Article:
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The State of Texas: Nov. 26, 2013

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Goodbye ‘Star Maker’

Ever gone to the Capitol, stood in the Rotunda, looked up, and saw that big, beautiful star of Texas floating at the top? Then you should pay your respects to William “Bill” Williamson, who recently went to that big dome in the sky. A blue-collar Michelangelo, Williamson “dropped out in the eighth grade so he could pick up the sheet metal trade from his father,” and “his commercial work over the years involved things like repairing air conditioning ducts,” according to the Austin American-Statesman obituary. Below, his most iconic work. Behold:

Daily Roundup

Modern Day Homelessness — Even within Texas’s little oil boom there’s plenty of bust. Just in time to remember what you should be thankful for, the Midland Reporter-Times has a fascinating look at the area’s unique homeless problem. And it’s “homeless” in the most technical sense: “Men, women and families who work full time but can’t afford high monthly rents brought on by the supercharged economy.” One Salvation Army facility manager estimated that a person has to make about $22 an hour to afford a place, and data found that “one-third of Midland’s homeless work full-time and another quarter work part-time.” All this helps explain the story’s comically sad details, like the Sally parking lot, which is “overflowing with vehicles, including — at one point in time — a silver Mercedes Benz.”

Perfect Qualifications — What’s the best way the Cancer Prevention and Research Institute of Texas could prove it’s no longer unethical? Hiring away the executive director of the Texas Ethics Commission is a good start. Which is exactly what CPRIT did when it announced yesterday that David Reisman would become the new chief compliance office, according to the Texas Tribune. Resiman will “oversee compliance and planning for CPRIT’s grant award process,” which is a good thing, since, remember, CPRIT did approve $56 million in grants without much peer review, say nothing of the alleged cronyism. Now, if only the same sound judgment could be made when putting qualified folks in charge of women’s health and reviewing biology textbooks.

Payday Groan — Houston’s fearless mayor, Annise Parker, is taking a brave stand against the city’s predatory payday loan industry, heroically pushing a restrictive ordinance, despite litigious and economic threats from the bullies. At least, that’s how the news reads at the Texas Observer. “The proposed Houston ordinance is similar to those passed in Austin, Dallas, El Paso, Houston and San Antonio,” and it’s one that’s definitely for-the-people. Except … the ordinances, including Houston’s, don’t cap the lender’s interest rates but rather cap the size of loans requested by the lendee. Of course, it’s all “designed to help break the ‘cycle of debt’ many consumers fall into,” which is a nice way of saying that people who take out these loans can’t handle their own finances (it’s worth noting that ninety percent of all payday loans are repaid on time). A representative for a social justice organization said Houston’s move is “a really big statement,” though what that statement is still isn’t exactly clear.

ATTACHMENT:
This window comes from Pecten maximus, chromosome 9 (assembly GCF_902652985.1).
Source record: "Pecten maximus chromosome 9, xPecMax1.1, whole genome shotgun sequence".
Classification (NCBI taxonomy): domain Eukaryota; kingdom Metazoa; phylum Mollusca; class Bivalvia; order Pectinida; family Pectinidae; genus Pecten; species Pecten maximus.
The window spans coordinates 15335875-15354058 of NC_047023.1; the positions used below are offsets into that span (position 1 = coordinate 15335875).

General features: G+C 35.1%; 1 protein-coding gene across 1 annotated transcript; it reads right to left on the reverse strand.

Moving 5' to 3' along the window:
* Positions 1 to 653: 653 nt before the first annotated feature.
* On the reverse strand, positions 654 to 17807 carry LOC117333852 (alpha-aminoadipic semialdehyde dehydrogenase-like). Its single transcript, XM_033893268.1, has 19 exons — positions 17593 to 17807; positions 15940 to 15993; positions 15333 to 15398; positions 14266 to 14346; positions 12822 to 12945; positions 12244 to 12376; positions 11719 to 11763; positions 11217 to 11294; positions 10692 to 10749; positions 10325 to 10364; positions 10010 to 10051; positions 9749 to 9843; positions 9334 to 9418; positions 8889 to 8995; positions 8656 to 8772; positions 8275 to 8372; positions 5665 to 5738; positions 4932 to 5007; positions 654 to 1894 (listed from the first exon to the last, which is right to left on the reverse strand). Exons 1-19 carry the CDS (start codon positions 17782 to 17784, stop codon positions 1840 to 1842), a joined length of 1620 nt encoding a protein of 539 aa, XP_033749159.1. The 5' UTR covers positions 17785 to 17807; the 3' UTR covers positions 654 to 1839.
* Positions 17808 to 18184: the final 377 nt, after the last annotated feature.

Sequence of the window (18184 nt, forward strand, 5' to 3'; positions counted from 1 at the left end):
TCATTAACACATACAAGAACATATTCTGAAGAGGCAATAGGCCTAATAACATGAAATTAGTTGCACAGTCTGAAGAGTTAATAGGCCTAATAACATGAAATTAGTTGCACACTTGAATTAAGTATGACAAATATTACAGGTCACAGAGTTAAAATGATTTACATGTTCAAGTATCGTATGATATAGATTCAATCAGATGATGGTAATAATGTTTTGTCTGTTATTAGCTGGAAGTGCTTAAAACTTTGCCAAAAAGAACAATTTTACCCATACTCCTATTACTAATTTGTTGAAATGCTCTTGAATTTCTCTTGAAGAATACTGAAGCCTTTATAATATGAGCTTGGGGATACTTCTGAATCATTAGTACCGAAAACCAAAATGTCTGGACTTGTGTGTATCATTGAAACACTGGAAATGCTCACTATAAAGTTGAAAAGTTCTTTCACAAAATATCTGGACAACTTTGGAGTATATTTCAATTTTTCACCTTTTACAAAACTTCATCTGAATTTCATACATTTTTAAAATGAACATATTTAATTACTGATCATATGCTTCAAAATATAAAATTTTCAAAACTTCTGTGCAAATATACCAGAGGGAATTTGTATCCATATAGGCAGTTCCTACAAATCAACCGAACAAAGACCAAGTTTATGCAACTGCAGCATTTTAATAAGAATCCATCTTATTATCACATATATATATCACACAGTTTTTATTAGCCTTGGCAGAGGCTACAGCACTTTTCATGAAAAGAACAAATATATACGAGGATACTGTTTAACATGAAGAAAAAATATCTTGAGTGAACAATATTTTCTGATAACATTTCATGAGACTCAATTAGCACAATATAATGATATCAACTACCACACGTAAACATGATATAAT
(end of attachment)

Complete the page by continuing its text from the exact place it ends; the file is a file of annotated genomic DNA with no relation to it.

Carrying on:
Thin Blue Line, Crossed — Texas is making national news again, and yeah, it’s not for great reasons. On Saturday, a San Antonio Police Officer was arrested for allegedly handcuffing, then raping, a nineteen-year-old woman he’d pulled over during a traffic stop. The officer in question has said the charges are false, but the story is still making the rounds in nearly every major publication from here to New York. The thinnest of silver linings in this horrendous case is that the SAPD doesn’t appear to be protecting its own for the sake of it, with Chief William McManus calling the allegations “unthinkable” and “I can’t express in words how disappointed and angry I am about this. I am at a loss for words … I am outraged.” Also, the woman bravely reported the crime immediately. SAPD officials revealed that there was similar accusation against the officer in the past, although that woman later refused to participate in the investigation. The officer has been released on $20,000 bond will continue to receive pay, pending an indictment.

Clickity Bits

This Man Has Spent the Past Thirty-Three Years in Jail For an Overturned Conviction and a Retrial That Never Happened

We Number One … in Thanksgiving Turkey Fires

Dallas’s Lil Bro, Fort Worth, Is Now the Official City of Hate

Not Really Something to Go Whooping and Hollering About

Headline As-Is: North Texas Bathroom Bandit Steals Parts, Flushes Away Businesses’ Money

Necessary But Boring: Lawmakers Argue Over Electricity Market Redesign

When the Wife Says It, You Know It’s True

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